Working with SonarProfiler

MongoDB has an excellent profiling mechanism described in MongoDB Profiling. MongoDB profiling adds documents to a capped collection called system.profile. Each document in this collection takes the form of:

{
"op": "query",
"ns": "test2.companies",
"query": { "name": { "$regex": "jsonar", "$options": "i" } },
"ntoreturn": 0,
"ntoskip": 0,
"keyUpdates": 0,
"numYield": 0,
"lockStats": { "timeLockedMicros": { "r": 78560, "w": 0 },
"timeAcquiringMicros": { "r": 6, "w": 3 } },
"nreturned": 1,
"responseLength": 5916,
"millis": 78,
"ts": { "$date": "2014-01-13T21:18:25.596Z" },
"client": "127.0.0.1",
"allUsers": [],
"user": ""
}

SonarProfiler extends this built-in profiling with capabilities for long term profiling and with analysis capabilities. For example, because system.profile is a capped collection, if you monitor for many events for any lengthy period, documents will be overwritten. SonarProfiler allows you to copy documents from system.profile into another collection (usually in a different database) so that you can collect profiling data for longer periods, so that you can centralize profiling data from various databases (e.g. various shards) into one location, and so that you can run complex aggregations on this data (aggregations that may place additional burden on your main database)

SonarProfiler is a python script that connects to your database and copies documents from system.profile into another location. While copying it also enriches each document with data that is then useful when performing analysis.

This python script has only been tested and certified for Linux. It may however work on any platform that has the appropriate python packages and modules.

You can choose to run the script manually or as a daemon. A single script can pull from multiple system.profile collections in different database and always inserts into a collection in a single database. Configure these in SonarProfiler.conf, for example:

[Main]
# Database where the output goes
db_name = prof
port = 27017
host =  analytics.jsonar.com
username =
password =
auth_method = none
kerberos_service_name = mongodb
output_collection = jsonar.profile
write_concern_w =
throttle = False

[test]
#profile of source of timing data. You can specify multiple hosts in case of shards:
# host = host1, host2, ...
db_name = test
port = 27017
host = web.jsonar.com
username =
password =
auth_method = none
kerberos_service_name = mongodb
include_ns = [a-z].*
# init_as: -1 - whatever the database is doing now - don't change anything
# init_as: 1.100 - change it to 1 for slow queries over 100 ms
# init_as: 2 - change it to 2 upon startup
init_as = -1
max_per_minute = 60000

In the above example documents will be pulled out of system.profile in test running on web.jsonar.com and inserted into jsonar.profile in the prof database on analytics.jsonar.com. Only documents that have ns entries that start with a lower case letter will be inserted into jsonar.profile (see the include_ns parameter).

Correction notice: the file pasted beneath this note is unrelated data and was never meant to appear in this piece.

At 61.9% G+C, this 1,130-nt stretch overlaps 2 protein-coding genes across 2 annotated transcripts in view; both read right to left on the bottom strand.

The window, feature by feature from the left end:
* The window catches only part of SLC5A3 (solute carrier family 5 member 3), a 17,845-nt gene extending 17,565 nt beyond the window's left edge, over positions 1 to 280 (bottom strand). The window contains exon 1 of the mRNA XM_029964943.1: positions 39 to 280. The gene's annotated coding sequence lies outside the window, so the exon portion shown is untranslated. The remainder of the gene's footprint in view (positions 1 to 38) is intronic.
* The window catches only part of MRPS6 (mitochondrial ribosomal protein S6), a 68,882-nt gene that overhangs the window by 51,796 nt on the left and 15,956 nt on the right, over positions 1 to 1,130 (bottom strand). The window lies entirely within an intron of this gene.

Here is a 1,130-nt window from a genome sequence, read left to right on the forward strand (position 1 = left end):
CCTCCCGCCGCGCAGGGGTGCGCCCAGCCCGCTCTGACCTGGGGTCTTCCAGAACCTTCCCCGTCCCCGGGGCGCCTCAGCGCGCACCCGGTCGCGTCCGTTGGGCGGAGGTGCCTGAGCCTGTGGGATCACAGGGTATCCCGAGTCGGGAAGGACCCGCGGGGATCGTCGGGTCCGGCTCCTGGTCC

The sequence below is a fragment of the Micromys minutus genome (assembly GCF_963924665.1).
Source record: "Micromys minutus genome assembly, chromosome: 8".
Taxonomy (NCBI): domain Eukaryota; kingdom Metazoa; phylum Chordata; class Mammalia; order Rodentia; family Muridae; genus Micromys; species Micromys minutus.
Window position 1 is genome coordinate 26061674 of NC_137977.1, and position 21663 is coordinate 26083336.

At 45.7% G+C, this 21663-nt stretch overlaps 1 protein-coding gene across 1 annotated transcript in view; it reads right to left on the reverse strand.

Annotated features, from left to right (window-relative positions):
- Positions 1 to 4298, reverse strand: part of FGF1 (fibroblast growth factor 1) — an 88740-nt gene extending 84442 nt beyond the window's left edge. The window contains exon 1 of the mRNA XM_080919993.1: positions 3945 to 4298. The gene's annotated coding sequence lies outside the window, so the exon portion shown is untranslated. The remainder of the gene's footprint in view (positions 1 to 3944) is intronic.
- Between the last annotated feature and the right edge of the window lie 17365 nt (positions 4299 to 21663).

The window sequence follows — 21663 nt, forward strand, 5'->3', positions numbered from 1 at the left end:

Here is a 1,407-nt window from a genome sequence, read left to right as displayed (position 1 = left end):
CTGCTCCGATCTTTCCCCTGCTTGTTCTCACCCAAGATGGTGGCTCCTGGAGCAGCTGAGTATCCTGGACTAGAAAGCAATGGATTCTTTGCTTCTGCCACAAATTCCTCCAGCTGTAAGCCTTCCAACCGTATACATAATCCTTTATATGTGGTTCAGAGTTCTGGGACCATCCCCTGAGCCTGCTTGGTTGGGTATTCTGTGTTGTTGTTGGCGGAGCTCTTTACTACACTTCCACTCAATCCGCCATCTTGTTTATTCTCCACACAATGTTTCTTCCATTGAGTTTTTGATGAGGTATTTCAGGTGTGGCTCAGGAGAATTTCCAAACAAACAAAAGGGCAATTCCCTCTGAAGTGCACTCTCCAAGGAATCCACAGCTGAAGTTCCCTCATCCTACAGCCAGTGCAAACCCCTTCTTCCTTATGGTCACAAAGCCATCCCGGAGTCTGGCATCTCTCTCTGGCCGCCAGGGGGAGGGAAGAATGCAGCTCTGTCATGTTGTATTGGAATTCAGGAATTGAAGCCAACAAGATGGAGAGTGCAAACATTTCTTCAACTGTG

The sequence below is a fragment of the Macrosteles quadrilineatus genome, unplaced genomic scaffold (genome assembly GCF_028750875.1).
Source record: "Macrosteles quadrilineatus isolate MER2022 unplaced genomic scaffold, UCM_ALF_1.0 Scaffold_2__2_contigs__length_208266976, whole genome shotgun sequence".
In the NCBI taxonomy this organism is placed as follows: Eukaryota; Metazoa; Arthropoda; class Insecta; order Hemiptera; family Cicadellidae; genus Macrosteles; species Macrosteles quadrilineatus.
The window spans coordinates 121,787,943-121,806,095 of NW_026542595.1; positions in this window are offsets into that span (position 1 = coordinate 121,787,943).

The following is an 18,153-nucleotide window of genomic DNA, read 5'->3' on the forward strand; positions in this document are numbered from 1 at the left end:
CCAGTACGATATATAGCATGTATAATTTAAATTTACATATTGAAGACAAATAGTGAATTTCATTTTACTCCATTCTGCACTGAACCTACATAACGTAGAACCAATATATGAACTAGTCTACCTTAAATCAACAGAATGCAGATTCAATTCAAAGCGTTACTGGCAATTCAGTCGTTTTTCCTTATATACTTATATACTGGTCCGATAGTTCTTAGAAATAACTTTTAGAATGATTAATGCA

To use a specific config file (rather that the one in the “local directory” use the -c flag.

The default for init_as is -1 which means that it is up to you to set the profiling level within the mongodb database. If you set it to 1.<milliseconds defining what is slow> or 2 then the script will call db.setProfilingLevel. It will remember what the original level was and return it before it exits but if it is killed or crashes then it will remain at whatever level it set it to.

After setting the profiling level (or using whatever it is set to), SonarProfiler opens a tailable cursor on system.profile and using the include_ns parameter decides what to copy over. As the capped collection starts overwriting itself the data is therefore not lost.

The user(s) pulling the profiling data from system.profile should have the dbAdmin role and the user inserting to the SonarProfiler collection should have read/write role to that database.

Each document inserted into the target database takes the form of:

{
"_id": { "$oid": "52d687d3a92f4a179a1571b5" },
"lockStats": { "timeAcquiringMicros": { "r": 1970525, "w": 9 },
"timeLockedMicros": { "r": 4097810, "w": 0 } },
"allUsers": [],
"nreturned": 0,
"query": { "retweeted_status.in_reply_to_screen_name": "Marina" },
"ops": [ { "field": "retweeted_status.in_reply_to_screen_name", "seq": 0, "val": "\"Marina\"", "op": "$query" } ],
"millis": 2132,
"ts": { "$date": "2014-01-15T13:06:27.610Z" },
"source": "169.254.178.48:27017",
"profile_group": "test",
"ns": "tweets.t1",
"cmd_struct_str": "query:{\"retweeted_status.in_reply_to_screen_name\": \"$$\"}",
"cmd_str": "query:{\"retweeted_status.in_reply_to_screen_name\": \"Marina\"}",
"responseLength": 20,
"numYield": 16,
"user": "",
"millis_since_epoch": 1389791187610,
"client": "169.254.178.48",
"ntoreturn": 0,
"keyUpdates": 0,
"ntoskip": 0,
"nscanned": 33745,
"op": "query"
}

Fields added include the ops array which lists the breakdown of the sequence that comprises the command (e.g. in aggregations), cmd_str and cmd_struct_str which provides a string representation for the entire command, and millis_since_epoch that provide the ts value as milliseconds since epoch.

The SonarProfiler collection has two indexes for queries based on runtime and for queries based on collections. Queries using a prefix of these indexes will run fast:

{ns: 1, ts: -1, op: 1}
{millis: -1, ts: -1}

SonarProfiler is a single threaded program and will pull data from the source databases as fast as it can. While precise rates depend on hardware and resource allocations, a single thread can pull at an order-of-magnitude of 1000 documents per second from a system.profile cursor. If you wish to pull mode data you can run multiple SonarProfile processes and give each one a different database or, if all traffic is going into a single database, split the ns between the different scripts.

It is important to size the profiling environment since system.profile is a capped collection and therefore if you are collecting a lot of profiling data and SonarProfiler is not fast enough, system.profile will overrun itself and you will lose profiling data. When you do perform such sizing, consider the following:

  • You can change the size of the capped collection. This will help only if traffic is bursty, not if it has a sustained high rate that a single SonarProfile process cannot handle.
  • Consider using 1.50 (or some other slow value rather than 2) as your profiling level.
  • Consider using multiple SonarProfiler programs and split the name space as explained above.